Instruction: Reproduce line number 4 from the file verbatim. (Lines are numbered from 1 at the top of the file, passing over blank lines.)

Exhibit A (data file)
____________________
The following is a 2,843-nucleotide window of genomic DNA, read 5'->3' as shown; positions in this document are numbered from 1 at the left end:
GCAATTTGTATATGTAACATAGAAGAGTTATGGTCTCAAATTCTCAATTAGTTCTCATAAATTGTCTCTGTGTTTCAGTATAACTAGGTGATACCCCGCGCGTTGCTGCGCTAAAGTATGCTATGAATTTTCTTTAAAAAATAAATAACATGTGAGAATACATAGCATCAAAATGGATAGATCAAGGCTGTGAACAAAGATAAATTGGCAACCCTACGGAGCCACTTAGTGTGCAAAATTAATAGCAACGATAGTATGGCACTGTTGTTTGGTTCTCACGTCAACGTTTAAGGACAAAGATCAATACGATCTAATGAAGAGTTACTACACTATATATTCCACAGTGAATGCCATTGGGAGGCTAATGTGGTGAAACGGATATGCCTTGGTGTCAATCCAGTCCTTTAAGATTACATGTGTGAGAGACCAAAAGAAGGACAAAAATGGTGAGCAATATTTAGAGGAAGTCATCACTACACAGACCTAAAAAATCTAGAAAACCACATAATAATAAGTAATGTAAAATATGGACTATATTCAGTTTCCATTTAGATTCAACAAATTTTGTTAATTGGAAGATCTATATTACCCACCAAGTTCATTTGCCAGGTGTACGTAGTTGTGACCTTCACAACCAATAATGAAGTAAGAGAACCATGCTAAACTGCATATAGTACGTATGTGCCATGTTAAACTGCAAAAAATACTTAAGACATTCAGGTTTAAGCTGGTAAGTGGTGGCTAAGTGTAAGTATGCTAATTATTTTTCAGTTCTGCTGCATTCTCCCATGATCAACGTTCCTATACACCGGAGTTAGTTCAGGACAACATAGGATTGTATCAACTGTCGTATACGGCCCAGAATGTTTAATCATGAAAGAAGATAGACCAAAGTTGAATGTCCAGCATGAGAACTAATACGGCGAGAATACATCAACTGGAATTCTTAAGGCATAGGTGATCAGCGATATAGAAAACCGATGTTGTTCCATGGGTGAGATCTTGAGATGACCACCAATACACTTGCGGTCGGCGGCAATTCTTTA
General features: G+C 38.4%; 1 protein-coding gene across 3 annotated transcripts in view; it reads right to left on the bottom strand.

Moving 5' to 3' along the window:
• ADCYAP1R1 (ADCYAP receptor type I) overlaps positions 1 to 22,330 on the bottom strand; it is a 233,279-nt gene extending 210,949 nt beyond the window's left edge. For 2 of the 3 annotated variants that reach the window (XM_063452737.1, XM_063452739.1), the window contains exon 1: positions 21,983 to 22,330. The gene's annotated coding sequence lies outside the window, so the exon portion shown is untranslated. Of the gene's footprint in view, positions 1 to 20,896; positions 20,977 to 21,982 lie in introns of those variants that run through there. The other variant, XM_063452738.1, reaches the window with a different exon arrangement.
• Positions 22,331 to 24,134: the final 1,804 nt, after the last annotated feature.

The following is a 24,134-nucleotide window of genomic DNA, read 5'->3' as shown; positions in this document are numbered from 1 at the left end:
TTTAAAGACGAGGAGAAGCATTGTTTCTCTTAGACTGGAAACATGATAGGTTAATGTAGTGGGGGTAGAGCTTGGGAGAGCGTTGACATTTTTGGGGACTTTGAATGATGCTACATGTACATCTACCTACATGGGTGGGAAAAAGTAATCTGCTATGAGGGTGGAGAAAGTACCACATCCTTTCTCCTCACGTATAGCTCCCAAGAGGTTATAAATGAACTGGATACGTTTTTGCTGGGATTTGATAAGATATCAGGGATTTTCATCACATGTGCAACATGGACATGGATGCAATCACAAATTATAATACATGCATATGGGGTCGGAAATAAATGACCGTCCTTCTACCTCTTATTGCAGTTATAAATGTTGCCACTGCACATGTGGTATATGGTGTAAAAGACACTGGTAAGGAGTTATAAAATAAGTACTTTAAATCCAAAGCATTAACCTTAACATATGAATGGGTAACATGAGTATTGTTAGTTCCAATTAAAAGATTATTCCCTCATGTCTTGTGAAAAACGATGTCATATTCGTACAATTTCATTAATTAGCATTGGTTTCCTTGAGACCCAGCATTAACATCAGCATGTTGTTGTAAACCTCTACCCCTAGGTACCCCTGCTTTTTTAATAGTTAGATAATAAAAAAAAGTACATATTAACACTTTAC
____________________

Moving 5' to 3' along the window: